His edge work and smooth skating really allow him to create space for himself and give him more opportunities to set up his linemates.
Originally drafted as a center, it’s in the cards for Kupari to be one of the many young centers to make the shift to the wing – ala Turcotte. While I think he has the skating, hands and vision to be a center, it’s hard to see the fit with those ahead of him on the depth chart. I also think the addition of T.J. Tynan could hint at an extended look on the wing this upcoming season for Kupari.
The 2020-21 season was his second in Ontario and he finished third on the team in assists (15) and points (23). The 23 points in 32 games was good for 0.72 points per game. Here’s how that ranked with the Reign last season:
Arthur Kaliyev: 0.78
Rasmus Kupari: 0.72
Alex Turcotte: 0.66
Quinton Byfield: 0.63
Kupari’s play didn’t go unnoticed by the Kings. He was called up in March for three games and again in May for four more. In those seven games, he scored one goal. His movement off the puck is subtle but put him in great position for his first career goal.
While in the NHL, Kupari’s most common linemate was Trevor Moore. But there was a big difference in Expected Goals depending on who the other winger was:
Moore – Kupari – Kempe: 61.1% xG% in 31 minutes together.
Moore – Kupari – Wagner: 27.3% xG% in 32 minutes together.
The sample size is small, but when played with skill players who can skate, Kupari has shown the ability to have some success at the NHL level.
Perhaps the most interesting part of the upcoming season for Fagemo and Kupari is the newly acquired Tynan, whose attributes and impressive AHL career has been covered here. Now, with so many roster decisions to be made in Los Angeles and Ontario, to try and guess what the opening night roster could be – let alone line combinations – will leave your head spinning.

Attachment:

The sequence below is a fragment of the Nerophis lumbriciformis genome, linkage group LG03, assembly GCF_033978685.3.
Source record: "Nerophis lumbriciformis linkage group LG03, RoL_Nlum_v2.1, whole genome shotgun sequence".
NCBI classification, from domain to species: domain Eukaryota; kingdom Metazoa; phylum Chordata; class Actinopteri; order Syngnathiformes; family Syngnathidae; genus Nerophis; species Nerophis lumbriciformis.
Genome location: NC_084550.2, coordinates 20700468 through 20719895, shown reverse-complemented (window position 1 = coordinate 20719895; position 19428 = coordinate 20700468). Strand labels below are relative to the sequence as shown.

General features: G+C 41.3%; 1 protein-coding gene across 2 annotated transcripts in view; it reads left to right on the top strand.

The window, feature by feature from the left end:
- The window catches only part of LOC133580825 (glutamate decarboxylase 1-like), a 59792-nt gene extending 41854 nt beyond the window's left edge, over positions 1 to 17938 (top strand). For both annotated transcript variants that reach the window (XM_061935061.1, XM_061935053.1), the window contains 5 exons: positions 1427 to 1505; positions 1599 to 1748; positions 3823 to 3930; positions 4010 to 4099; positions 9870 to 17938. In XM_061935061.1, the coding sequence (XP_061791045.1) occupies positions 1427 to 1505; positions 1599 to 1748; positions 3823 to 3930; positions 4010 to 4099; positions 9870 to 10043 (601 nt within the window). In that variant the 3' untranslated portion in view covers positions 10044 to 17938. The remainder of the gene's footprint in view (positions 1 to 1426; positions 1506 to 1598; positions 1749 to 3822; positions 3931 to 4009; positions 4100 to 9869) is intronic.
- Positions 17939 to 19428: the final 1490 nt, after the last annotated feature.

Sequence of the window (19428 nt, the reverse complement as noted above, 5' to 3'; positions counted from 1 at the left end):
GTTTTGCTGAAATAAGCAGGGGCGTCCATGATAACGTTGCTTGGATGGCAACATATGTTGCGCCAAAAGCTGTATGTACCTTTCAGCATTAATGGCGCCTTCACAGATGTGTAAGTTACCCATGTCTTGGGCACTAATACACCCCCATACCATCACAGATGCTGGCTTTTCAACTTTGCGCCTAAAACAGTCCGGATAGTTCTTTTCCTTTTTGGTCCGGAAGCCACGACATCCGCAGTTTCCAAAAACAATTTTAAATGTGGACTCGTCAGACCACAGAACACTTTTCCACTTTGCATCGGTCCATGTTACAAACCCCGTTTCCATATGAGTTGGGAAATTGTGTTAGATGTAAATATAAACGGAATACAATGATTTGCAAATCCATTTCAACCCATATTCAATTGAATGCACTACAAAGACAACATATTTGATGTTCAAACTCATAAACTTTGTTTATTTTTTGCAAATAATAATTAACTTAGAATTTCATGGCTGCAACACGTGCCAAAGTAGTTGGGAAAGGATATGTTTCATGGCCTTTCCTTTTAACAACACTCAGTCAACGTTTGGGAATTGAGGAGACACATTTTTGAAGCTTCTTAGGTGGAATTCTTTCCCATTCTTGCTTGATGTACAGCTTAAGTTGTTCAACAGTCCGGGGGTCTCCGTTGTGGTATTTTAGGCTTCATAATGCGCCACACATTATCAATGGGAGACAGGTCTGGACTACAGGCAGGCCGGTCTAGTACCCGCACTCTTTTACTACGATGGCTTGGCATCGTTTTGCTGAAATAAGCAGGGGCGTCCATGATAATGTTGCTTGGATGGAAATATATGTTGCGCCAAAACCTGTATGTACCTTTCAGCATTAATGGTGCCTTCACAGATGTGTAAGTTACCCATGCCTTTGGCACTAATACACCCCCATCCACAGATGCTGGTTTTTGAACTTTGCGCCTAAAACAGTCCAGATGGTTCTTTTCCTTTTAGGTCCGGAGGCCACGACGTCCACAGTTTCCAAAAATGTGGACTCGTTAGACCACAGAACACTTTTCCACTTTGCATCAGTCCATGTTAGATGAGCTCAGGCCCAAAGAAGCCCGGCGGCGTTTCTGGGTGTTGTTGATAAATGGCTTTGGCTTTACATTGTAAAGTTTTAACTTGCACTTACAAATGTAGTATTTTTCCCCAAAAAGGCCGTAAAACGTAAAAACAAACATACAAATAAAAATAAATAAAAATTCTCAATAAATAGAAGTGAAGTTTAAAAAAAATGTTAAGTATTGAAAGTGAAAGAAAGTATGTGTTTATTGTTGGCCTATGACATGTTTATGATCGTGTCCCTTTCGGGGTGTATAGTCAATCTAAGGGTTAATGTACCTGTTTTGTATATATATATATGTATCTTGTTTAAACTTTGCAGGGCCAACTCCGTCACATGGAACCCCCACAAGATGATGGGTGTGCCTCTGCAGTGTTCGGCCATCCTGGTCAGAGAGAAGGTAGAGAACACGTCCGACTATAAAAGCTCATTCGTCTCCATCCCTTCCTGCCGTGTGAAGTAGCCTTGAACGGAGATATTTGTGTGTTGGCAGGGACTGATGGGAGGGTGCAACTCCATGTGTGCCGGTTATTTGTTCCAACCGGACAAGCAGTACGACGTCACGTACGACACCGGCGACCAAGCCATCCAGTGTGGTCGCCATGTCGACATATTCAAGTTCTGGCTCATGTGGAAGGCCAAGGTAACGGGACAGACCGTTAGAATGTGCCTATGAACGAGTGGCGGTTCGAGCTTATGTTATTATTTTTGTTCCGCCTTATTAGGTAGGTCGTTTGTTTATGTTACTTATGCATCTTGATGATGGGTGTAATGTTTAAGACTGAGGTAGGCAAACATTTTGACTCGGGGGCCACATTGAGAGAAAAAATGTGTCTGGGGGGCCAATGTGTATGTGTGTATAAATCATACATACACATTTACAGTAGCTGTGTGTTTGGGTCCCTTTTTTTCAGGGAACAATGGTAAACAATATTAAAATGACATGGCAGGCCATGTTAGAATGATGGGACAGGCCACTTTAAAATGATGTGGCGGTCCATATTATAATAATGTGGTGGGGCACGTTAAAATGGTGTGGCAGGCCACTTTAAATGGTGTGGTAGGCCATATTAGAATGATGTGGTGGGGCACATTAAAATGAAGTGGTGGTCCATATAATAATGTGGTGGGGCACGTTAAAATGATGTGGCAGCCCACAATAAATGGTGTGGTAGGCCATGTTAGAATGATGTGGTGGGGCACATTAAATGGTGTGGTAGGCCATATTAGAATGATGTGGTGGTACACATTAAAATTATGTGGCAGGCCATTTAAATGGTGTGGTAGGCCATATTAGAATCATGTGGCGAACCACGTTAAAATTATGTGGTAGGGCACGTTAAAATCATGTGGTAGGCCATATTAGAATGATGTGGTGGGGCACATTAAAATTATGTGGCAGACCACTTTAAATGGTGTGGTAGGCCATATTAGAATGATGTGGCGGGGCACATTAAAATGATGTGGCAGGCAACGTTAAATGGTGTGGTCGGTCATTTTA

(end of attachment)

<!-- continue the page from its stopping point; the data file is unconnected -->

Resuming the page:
Much could hinge on Byfield and whether or not he starts in Los Angeles, but I tend to think the Kings are going to want to slow-play his development and make sure he is as ready as can be before joining L.A. full-time. If that’s the case, the most likely scenario is the return of Turcotte – Byfield – Kaliyev (who also has his sights set on Los Angeles) as the top line.
I wouldn’t think one of the AHL’s top playmakers would sign on and not play a top-six role, so penciling Tynan into the second-line center slot seems more than plausible. Boy, wouldn’t it be fun to see a playmaker like Tynan flanked by Fagemo and Kupari? Between Fagemo’s shooter mentality and the high-end skill, skating and playmaking ability of Kupari, this could be one of the more productive lines in the AHL – or at least among the most exciting.
We will soon need to see more consistent production from a number of Kings’ prospects, but few have the opportunity to play with the reigning AHL MVP. IF the two young forwards get the opportunity to play together with Tynan, this could be a breakout year for them.
Vilardi is already in L.A.; Byfield is a star in waiting; Turcotte is going through a position change but has looked great in doing so; Kaliyev’s goal scoring has continued on in the AHL. All four of these players are deserving of the praise they receive. But, if you were sleeping on Fagemo and Kupari, it’s about time to wake up and enjoy the show.